July 22, 2019
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AWB's communications team wins national award for AWB Amplified and AWB News

A new collaboration between the AWB Government Affairs and Communications teams won a national award last week in Long Beach, Calif., at the annual meeting of the Association of Chamber of Commerce Executives.

Brian Temple, AWB's creative director, accepted the Award for Communications Excellence in the digital category for two products he created in collaboration with the GA and Communications teams: AWB Amplified and AWB News.

AWB's Andrew Lenderman partnered in the effort, writing the scripts, conducting the interviews and putting together the blog posts that helped lead the information push in the Amplified and News reports.

The video series gives AWB another communications channel to report on issues of concern to the employer community.

Examples from the 2019 legislative session included reports from tax and fiscal policy expert Clay Hill and workplace law expert Bob Battles.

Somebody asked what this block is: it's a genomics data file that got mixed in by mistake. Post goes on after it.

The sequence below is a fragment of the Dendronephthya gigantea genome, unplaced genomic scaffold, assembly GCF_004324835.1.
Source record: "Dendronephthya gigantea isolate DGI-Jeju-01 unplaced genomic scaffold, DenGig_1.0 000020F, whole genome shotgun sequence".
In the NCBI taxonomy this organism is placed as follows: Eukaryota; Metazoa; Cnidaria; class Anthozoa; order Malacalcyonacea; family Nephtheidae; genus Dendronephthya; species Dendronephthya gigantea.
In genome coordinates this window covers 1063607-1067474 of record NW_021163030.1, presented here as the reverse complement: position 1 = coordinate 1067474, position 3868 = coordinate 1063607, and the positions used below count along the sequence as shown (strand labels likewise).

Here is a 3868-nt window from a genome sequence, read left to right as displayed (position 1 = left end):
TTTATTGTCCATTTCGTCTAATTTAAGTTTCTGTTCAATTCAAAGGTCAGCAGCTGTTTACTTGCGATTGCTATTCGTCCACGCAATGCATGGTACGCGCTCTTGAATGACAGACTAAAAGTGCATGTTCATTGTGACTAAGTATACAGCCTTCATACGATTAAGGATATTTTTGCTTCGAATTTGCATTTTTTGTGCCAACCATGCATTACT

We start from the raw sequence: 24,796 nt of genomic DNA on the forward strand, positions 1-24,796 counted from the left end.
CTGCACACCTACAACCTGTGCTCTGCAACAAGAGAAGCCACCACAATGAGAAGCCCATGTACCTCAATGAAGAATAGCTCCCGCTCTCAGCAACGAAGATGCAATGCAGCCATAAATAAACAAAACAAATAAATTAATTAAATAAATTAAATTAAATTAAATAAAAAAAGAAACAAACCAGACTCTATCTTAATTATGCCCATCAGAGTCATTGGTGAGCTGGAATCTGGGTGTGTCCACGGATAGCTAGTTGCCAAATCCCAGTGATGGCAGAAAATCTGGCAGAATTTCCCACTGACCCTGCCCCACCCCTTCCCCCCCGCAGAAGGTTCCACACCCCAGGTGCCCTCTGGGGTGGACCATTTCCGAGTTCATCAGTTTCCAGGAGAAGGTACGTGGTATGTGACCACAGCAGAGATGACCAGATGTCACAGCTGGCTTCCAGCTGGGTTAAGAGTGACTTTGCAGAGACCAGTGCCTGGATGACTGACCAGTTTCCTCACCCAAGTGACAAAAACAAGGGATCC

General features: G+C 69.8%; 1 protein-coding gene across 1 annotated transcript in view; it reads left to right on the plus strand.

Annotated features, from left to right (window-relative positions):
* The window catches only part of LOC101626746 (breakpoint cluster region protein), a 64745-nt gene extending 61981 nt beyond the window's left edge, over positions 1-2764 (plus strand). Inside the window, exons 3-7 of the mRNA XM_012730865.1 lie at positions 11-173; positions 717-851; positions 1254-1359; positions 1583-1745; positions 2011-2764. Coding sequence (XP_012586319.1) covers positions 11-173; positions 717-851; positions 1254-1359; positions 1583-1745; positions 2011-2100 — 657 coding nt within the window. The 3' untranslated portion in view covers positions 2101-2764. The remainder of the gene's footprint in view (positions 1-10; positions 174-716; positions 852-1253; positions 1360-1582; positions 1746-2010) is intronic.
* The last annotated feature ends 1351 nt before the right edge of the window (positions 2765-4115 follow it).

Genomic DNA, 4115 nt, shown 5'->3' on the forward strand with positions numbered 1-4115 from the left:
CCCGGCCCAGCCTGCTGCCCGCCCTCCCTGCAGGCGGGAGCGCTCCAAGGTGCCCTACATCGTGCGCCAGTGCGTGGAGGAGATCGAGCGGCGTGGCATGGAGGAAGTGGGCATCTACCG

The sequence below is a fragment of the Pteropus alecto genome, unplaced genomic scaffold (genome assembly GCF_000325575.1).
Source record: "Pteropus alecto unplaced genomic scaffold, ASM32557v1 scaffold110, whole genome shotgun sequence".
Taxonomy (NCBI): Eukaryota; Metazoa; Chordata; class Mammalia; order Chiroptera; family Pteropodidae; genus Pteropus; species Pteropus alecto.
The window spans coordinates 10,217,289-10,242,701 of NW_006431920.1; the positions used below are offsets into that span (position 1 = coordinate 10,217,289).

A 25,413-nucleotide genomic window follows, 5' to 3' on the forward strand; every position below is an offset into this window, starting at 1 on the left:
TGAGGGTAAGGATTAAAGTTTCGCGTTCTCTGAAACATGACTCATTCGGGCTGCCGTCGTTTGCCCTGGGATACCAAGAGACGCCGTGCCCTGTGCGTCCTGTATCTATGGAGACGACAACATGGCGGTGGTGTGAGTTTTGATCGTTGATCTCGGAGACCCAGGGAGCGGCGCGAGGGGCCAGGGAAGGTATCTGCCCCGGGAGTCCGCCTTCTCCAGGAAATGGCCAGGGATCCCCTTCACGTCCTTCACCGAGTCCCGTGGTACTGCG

Contact Jason Hagey, vice president for communications, to learn more or to share your company's story.



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Connect With Congress
Career-connected Learning


Steer our students to the many paths for productive lives

By State Sen. Lisa Wellman and State Rep. Vandana Slatter

We know that today's jobs require education beyond high school. But our graduation rate is still under 80 percent, and only 40 percent of our high school students earn a credential or degree after high school by the time they are 26 years old.

Meanwhile, businesses can't find workers with the skills they need. This means that despite the state's strong economic growth, thousands of Washington students are being left behind every single year.

The situation is serious and getting more urgent. In the next few years, Washington employers are anticipating 740,000 job openings with jobs that require technical certification, apprenticeship or college degrees. We need to get students ready...

Career Connect Washington provides a fundamental new framework for connecting students to high demand, high potential jobs, and higher education, job training and actual employment. Through a regional approach of supporting localized networks focused on the needs of our diverse state, each area of our state will be able to help students learn about, explore and prepare for their careers...

Read the full op-ed in The Seattle Times